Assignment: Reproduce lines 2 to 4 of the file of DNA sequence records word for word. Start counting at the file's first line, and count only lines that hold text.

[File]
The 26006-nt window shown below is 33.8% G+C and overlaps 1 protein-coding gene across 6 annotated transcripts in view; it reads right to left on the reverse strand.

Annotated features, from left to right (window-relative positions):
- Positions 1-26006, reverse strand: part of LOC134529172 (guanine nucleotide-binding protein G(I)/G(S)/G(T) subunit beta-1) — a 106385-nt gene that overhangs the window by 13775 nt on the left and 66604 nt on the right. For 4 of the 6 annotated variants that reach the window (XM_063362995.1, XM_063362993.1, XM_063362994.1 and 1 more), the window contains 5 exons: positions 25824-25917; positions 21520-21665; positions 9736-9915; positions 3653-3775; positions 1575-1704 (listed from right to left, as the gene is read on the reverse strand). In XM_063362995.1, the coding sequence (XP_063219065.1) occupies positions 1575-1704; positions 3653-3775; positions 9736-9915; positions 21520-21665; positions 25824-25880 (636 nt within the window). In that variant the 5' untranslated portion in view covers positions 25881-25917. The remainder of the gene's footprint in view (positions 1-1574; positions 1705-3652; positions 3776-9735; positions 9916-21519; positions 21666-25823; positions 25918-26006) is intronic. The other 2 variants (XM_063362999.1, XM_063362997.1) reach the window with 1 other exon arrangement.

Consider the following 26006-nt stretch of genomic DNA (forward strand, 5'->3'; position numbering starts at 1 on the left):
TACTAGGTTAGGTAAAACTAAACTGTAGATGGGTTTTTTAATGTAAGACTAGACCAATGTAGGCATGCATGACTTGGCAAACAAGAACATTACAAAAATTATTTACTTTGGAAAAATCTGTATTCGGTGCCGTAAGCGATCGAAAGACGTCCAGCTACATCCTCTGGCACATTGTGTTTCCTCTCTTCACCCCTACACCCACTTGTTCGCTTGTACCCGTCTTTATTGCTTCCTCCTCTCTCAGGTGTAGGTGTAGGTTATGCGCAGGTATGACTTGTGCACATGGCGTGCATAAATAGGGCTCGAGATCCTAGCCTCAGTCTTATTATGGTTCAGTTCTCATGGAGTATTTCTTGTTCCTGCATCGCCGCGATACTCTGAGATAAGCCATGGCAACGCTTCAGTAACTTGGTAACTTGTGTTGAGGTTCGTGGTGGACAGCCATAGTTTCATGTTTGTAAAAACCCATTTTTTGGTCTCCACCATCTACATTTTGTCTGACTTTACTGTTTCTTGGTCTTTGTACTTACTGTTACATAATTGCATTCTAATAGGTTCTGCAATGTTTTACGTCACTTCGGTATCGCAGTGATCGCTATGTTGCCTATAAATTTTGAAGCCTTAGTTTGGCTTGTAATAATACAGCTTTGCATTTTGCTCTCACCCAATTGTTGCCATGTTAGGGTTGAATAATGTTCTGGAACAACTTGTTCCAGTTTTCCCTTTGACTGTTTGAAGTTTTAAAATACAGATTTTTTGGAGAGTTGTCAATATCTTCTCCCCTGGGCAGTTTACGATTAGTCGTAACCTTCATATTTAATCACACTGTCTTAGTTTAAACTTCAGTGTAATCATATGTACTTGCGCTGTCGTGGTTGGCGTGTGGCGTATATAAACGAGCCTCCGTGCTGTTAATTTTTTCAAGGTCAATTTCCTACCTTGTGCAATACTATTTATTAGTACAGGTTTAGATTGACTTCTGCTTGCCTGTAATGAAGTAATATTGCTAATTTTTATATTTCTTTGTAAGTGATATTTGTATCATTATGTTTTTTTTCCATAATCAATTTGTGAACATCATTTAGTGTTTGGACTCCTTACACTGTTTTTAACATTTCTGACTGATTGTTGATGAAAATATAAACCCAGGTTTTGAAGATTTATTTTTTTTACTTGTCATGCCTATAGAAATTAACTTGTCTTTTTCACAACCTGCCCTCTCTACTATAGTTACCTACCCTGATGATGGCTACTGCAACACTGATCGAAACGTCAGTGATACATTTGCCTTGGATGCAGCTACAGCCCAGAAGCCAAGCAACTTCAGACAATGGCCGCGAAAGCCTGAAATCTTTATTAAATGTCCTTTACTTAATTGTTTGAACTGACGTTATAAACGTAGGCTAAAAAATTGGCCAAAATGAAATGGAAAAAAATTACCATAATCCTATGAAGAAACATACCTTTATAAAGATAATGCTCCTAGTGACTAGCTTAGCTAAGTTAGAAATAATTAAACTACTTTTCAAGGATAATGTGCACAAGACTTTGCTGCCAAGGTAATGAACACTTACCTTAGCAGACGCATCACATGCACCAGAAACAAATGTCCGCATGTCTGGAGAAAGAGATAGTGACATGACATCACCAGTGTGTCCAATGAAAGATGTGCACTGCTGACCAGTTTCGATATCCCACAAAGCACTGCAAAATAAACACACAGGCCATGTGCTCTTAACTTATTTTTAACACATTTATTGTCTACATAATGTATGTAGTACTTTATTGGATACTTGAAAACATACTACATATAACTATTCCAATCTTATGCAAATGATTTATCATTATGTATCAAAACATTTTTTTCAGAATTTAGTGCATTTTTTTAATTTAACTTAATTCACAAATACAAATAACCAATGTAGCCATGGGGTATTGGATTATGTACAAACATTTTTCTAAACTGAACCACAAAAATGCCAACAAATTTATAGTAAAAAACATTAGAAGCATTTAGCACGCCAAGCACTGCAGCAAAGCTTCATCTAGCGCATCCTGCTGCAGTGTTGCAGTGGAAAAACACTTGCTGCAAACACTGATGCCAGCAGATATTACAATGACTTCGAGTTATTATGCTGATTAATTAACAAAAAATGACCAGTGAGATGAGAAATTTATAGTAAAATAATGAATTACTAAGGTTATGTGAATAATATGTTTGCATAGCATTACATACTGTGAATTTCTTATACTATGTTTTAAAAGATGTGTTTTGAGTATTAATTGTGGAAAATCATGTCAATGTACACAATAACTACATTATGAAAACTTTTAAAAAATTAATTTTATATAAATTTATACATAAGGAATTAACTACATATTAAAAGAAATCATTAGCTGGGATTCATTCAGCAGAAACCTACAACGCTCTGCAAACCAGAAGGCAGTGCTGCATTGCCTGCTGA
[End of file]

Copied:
Annotated features, from left to right (window-relative positions):
- Positions 1-26006, reverse strand: part of LOC134529172 (guanine nucleotide-binding protein G(I)/G(S)/G(T) subunit beta-1) — a 106385-nt gene that overhangs the window by 13775 nt on the left and 66604 nt on the right. For 4 of the 6 annotated variants that reach the window (XM_063362995.1, XM_063362993.1, XM_063362994.1 and 1 more), the window contains 5 exons: positions 25824-25917; positions 21520-21665; positions 9736-9915; positions 3653-3775; positions 1575-1704 (listed from right to left, as the gene is read on the reverse strand). In XM_063362995.1, the coding sequence (XP_063219065.1) occupies positions 1575-1704; positions 3653-3775; positions 9736-9915; positions 21520-21665; positions 25824-25880 (636 nt within the window). In that variant the 5' untranslated portion in view covers positions 25881-25917. The remainder of the gene's footprint in view (positions 1-1574; positions 1705-3652; positions 3776-9735; positions 9916-21519; positions 21666-25823; positions 25918-26006) is intronic. The other 2 variants (XM_063362999.1, XM_063362997.1) reach the window with 1 other exon arrangement.

Consider the following 26006-nt stretch of genomic DNA (forward strand, 5'->3'; position numbering starts at 1 on the left):